More loach splitting on the way?

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Scientists have produced an evolutionary family tree for the Botia loach family which sheds new light on how the fishes are related.

The study of the Botiidae family shows that two species, Yashuhikotakia sidthimunki and Y. nigrolineata, form a monophyletic lineage with the Sinibotia genus, which suggests that the fishes may be moved into this genus at a later date if further analyses support the findings.

The work, which was undertaken by Jorg Freyhof of Leibniz Institute of Freshwater Ecology and Inland Fisheries and Vendula Slechtova, Petr Rab and Jorg Bohlen of the Institute of Animal Physiology and Genetics of the Academy of Sciences of the Czech Republic, has recently been published in the journal Molecular Phylogenetics and Evolution.

The scientists produced an evolutionary history for the Botiidae loaches by sequencing the mitochondrial cytochrome b and 12s ribosomal RNA genes and analysing the results with some sophisticted phylogenetics software.

The resulting phylogeny shows a major split in the Botiidae family, with the Leptobotiinae subfamily on one side and the Botiinae subfamily on the other. The Leptobotiinae includes Parabotia and Leptobotia, while the Botiinae includes the fish previously known as Botia, which following Kottelat's revision, consists of seven genera called Botia, Chromobotia, Syncrossus, Yasuhikotakia and Sinibotia.

Previous studies by Kottelat and Nalbant have both placed the Sinibotia genus along with Parabotia and Leptobotia, but the genetic evidence here suggests that the genus is actually more closely related to the botiine genera.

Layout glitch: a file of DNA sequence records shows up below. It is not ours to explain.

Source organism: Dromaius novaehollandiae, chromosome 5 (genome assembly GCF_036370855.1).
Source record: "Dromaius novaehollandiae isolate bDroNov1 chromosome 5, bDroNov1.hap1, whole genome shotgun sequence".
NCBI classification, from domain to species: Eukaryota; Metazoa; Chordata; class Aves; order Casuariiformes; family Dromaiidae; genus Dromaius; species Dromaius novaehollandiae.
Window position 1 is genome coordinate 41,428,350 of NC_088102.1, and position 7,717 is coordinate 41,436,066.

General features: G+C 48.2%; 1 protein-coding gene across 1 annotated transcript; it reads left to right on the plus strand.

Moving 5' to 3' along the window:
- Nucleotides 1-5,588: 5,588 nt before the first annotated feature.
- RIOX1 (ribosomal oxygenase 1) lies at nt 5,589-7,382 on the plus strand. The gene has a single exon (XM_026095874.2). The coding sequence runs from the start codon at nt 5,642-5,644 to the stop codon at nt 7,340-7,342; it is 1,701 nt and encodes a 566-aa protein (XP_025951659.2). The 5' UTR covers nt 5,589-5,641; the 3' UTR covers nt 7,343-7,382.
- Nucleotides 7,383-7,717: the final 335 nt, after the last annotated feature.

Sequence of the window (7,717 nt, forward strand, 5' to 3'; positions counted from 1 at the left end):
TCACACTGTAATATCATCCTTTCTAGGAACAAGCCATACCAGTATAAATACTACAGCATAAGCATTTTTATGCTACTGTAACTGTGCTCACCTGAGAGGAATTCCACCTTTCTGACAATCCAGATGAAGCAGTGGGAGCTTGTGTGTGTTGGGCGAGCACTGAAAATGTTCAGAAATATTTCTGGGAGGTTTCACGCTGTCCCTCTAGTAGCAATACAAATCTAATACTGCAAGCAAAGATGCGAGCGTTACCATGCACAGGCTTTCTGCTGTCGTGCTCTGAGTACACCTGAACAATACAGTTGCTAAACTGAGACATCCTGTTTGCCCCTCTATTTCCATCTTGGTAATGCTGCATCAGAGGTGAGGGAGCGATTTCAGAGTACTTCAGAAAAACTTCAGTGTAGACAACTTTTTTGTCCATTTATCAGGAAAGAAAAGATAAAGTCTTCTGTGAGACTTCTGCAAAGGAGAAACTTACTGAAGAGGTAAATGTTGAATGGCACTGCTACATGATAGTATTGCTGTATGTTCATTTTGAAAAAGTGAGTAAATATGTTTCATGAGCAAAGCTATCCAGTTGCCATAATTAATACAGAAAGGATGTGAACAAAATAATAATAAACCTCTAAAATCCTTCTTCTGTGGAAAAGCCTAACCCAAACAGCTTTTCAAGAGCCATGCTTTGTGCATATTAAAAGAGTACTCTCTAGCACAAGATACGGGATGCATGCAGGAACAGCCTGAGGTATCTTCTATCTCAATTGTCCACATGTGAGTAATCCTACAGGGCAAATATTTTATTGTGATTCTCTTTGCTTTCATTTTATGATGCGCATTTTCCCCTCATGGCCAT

The Yasuhikotakia genus, which was erected by Maurice Kottelat in his 2004 revision of the botiine loaches, was found to be non-monophyletic in this study. Two of these, sidthimunki and nigrolineata, do not appear to be closely related to other members of the Yasuhikotakia genus, and there's 96-100% probability that they're actually members of the genus Sinibotia.

Botiidae?
For a long time, the group of loaches that includes the Botia has been termed the Botiinae subfamily and was placed within the Cobitidae family. However, in July 2005, Tang, Xiong, Yang and Liu of the Chinese Academy of Science and Huazhong Agricultural University produced an evolutionary family tree (phylogeny) for the botiine loaches using their mitochondrial ctyochrome b gene sequences.

They found the group so distinct from other loaches, that they suggested placing the fish in a new family - the Botiidae. Those changes seem to have been fully accepted by the scientific community now, who are placing the loaches in the Botiidae family, and splitting them further into the Leptobotiinae and Botiinae subfamilies.

Colour morphs
Among the fish examined were a number of different populations of single species, such as Yasuhikotakia modesta, which can vary slightly in colouration. Interestingly, in the case of modesta, specimens with yellow fins appeared to differ genetically from those with red fins.

Similarly, Yasuhikotakia eos with transparent fins were genetically different to the forms with red fins. Syncrossus berdmorei had particularly high levels of genetic variation, suggesting that further taxonomic work on these three might lead to some new species being described.

For more details see the paper: Slechtova V, Bohlen J, Freyhof J and P Rab (2006) - Molecular phylogeny of the Southeast Asian freshwater fish family Botiidae (Teleostei: Cobitoidea) and the origin of polyploidy in their evolution. Molecular Phylogenetics and Evolution 39(2006) 529-541.